It was a confused feeling. Was I lost? Where was I?
I began to wipe the urine out of my legs and reached for something to lift me up. However, I didn’t know where I was. To make myself stable, I lean forward on the counter and look into the mirror. I was astonished to see this man of middle age staring at me. Kellie, where are you? What was I doing? Who was I? Kellie was something I could feel inside. But, in a few months I became who I This was It was over.
It all came back after I shook my head in an effort to relieve the disorientation and pain. I went to the bathroom. It was me there. The pain from six inches worth of bacteria-infected hair inside my urethra had made me fall out once more. To administer IV antibiotics, I was forced to use a silicon tube in my arm. The pain was unbearable every morning. To get ready for work and to walk to the hospital to receive IV antibiotics, it took me everything. The struggle for survival was hard.
A phalloplasty was a male-to-female procedure that involves removing skin from the legs and arms to create a phallo. It took me 15 months before I underwent it. This marked the sixth surgery I’d undergone within two years. It was the most traumatic of them all, and I’d begun to endure the crippling pain associated with the side effects of a surgery I was told would be routine.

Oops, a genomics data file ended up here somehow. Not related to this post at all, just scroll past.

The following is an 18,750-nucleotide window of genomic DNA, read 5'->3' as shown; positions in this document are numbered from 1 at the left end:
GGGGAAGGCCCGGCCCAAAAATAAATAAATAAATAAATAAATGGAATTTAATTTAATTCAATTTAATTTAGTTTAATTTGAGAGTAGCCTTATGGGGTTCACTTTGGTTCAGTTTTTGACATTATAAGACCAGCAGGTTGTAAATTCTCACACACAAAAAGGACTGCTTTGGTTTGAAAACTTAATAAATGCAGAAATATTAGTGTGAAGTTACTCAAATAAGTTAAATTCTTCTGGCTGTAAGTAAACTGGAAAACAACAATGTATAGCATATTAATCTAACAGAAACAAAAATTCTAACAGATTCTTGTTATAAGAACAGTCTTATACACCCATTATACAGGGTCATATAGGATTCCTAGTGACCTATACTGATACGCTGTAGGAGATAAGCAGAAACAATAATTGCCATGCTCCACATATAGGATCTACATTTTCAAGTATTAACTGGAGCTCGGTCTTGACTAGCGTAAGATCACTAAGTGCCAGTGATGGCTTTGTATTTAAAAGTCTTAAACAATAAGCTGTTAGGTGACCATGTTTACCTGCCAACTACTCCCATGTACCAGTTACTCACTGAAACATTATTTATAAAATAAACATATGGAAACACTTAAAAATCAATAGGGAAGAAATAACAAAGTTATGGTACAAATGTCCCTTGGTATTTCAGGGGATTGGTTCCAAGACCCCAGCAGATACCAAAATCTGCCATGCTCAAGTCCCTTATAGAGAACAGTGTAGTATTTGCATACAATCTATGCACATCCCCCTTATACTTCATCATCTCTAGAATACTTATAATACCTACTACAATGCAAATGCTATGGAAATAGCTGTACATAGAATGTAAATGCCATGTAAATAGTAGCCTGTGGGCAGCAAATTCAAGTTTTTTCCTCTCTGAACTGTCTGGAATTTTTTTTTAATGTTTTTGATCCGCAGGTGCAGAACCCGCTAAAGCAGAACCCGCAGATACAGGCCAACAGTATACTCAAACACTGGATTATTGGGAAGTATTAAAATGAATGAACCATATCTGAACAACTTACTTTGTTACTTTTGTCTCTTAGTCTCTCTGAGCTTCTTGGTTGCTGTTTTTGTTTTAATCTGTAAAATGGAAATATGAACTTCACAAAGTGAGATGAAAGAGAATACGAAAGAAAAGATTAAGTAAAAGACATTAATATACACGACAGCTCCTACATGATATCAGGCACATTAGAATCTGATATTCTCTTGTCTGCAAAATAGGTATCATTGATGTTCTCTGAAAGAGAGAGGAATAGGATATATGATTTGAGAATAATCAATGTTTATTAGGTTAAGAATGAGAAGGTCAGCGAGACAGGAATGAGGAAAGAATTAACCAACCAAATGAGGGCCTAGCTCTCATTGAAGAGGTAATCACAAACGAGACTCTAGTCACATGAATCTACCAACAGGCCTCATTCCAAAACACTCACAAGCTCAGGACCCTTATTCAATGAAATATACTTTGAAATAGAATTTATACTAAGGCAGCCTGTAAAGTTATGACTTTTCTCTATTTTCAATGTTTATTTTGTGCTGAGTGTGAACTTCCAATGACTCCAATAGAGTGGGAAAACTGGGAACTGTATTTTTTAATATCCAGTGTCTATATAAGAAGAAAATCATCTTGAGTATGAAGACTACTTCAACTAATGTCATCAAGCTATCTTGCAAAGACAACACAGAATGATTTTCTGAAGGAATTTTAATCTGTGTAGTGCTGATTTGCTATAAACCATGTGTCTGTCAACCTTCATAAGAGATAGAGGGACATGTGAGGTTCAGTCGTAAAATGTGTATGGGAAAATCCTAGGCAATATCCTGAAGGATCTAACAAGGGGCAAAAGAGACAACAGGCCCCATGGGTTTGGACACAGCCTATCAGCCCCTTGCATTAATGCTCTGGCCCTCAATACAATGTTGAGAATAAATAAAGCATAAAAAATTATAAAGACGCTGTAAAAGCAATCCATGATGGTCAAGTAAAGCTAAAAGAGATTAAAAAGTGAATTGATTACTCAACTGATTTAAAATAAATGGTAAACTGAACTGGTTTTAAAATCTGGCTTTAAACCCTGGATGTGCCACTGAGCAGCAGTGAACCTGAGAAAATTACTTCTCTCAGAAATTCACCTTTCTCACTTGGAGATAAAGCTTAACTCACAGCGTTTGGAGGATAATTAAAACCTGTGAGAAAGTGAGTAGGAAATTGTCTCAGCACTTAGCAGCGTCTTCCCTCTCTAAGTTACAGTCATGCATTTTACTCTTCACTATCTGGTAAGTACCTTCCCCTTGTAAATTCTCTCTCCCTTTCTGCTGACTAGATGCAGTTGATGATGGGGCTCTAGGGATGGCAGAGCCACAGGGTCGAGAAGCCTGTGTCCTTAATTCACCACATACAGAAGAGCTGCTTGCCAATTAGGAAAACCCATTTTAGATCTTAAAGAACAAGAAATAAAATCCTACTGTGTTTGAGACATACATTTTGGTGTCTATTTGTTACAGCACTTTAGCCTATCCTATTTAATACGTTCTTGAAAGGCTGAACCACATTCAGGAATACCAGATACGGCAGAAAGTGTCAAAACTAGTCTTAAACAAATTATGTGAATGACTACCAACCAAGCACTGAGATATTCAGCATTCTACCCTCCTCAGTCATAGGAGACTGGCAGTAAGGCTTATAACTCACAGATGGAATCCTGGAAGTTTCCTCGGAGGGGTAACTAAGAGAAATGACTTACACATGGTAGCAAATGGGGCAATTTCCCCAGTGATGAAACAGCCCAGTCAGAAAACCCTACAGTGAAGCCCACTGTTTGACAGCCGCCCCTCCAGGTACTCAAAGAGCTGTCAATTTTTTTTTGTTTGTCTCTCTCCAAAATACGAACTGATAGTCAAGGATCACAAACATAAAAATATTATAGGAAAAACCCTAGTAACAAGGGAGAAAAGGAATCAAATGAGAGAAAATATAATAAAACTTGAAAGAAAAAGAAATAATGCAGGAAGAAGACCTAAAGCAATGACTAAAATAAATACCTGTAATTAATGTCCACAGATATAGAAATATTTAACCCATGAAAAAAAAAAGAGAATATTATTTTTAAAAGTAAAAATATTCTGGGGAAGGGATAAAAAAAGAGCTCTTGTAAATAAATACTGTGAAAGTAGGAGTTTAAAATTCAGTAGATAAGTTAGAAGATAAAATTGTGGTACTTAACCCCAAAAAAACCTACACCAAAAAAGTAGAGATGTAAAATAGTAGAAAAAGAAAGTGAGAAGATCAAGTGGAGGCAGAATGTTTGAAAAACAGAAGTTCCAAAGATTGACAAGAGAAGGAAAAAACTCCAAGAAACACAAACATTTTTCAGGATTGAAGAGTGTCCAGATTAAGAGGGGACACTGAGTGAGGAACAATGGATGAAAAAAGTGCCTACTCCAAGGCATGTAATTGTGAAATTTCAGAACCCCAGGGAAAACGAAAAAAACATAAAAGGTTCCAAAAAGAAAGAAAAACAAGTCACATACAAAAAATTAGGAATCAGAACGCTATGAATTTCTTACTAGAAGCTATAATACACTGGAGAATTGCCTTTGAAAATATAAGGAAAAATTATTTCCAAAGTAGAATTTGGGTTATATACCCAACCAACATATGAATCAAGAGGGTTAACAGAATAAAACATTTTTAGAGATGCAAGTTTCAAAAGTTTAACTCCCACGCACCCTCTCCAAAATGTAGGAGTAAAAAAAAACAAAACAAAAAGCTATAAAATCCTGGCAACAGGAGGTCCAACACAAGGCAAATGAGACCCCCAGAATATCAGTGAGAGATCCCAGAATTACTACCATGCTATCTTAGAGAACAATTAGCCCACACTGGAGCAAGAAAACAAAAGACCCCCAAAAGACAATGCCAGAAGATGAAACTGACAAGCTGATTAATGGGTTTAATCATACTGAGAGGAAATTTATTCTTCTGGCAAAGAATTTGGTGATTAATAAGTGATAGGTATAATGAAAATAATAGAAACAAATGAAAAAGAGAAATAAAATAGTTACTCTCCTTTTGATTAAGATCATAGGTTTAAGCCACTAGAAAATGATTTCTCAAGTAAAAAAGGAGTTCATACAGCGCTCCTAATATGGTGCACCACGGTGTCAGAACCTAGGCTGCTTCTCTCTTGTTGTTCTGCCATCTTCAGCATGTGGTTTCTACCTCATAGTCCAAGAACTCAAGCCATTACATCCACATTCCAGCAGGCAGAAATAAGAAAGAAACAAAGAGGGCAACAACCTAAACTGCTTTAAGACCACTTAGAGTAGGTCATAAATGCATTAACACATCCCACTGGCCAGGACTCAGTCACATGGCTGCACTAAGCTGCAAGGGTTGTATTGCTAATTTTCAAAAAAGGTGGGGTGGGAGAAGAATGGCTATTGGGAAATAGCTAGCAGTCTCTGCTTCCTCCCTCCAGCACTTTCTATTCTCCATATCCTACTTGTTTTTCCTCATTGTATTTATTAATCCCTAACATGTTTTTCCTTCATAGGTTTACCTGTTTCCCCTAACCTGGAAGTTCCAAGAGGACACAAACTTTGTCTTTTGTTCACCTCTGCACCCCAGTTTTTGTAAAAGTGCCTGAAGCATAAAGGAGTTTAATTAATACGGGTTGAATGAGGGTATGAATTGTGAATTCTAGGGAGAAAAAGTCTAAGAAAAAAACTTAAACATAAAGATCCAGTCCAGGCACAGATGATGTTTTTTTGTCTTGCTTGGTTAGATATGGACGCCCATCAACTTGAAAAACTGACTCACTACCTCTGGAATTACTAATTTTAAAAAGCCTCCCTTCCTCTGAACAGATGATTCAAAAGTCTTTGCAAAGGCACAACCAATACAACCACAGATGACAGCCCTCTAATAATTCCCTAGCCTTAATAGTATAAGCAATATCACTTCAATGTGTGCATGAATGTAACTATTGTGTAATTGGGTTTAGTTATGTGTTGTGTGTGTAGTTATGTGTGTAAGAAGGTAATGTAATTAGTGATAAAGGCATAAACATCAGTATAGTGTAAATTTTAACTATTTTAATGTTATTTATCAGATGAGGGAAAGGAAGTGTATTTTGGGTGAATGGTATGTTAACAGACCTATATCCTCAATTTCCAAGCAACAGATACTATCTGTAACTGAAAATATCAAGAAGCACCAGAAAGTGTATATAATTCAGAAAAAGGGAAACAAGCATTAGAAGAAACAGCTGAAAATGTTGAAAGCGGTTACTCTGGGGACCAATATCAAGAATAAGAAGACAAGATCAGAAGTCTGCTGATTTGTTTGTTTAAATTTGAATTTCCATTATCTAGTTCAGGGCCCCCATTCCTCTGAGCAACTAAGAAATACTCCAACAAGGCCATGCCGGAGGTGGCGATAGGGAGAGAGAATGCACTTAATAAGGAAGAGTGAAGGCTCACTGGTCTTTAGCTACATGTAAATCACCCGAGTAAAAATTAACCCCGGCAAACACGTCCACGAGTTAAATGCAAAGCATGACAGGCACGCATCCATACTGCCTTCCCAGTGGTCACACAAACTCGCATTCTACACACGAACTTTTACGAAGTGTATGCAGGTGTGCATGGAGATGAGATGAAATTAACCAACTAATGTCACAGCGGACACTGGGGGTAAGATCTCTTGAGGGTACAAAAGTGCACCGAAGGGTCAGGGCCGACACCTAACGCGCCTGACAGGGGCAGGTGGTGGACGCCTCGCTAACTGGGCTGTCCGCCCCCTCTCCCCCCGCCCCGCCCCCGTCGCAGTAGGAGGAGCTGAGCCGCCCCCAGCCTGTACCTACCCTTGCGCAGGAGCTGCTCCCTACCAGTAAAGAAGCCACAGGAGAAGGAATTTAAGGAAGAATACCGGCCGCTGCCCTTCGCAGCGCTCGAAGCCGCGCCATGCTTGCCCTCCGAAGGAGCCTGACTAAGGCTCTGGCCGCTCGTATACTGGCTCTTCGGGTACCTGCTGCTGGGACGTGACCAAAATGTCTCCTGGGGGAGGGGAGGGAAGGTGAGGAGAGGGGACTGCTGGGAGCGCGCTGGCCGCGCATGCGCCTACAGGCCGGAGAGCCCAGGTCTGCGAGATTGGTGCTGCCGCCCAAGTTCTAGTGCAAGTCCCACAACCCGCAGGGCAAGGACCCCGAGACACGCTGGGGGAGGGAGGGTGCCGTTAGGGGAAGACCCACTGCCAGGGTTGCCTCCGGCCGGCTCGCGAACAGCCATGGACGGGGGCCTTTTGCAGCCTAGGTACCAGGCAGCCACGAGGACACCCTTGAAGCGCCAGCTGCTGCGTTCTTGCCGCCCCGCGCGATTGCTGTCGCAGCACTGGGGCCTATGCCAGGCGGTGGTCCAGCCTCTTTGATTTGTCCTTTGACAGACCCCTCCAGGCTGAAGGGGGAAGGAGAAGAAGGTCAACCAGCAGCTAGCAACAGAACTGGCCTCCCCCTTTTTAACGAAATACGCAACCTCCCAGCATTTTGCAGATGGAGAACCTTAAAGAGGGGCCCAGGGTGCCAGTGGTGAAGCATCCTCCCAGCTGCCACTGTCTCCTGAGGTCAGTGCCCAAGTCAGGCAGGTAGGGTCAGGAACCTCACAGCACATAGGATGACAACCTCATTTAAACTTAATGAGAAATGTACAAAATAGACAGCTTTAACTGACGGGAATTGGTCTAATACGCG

Transgender surgeons do not require any specialized training, even though they face serious risks. A sign can be placed at the officemax for doctors who want to broaden their knowledge. “Transgender Surgeon,” hang it on the door, and – poof! – the transgender craze will supply them with a line of patients begging for surgery. Instantly, they have insurance companies approving $50,000 procedures with profit margins mirroring brain surgery – no questions asked. They have the LGBTQ Force Shield, which protects them against any criticism and an army of activists who rationalize negative publicity. “transphobia.”They hide behind LGBTQ ideology in order to avoid malpractice lawsuits. Because transgender surgery can be considered experimental, and there is no baseline against which to compare the results of other procedures, legal action becomes almost impossible.
Not because of prejudice, many top-ranked surgeons refuse to operate on transgender bottom surgery. Complication ratesBut surgeons used to making $300,000.00 a year for simple procedures like appendectomy, have the temptation of increasing their income by performing more. ‘gender affirmation’Surgery can be difficult to resist. As I witnessed, most doctors who participate in such surgeries will not consider the potential complications.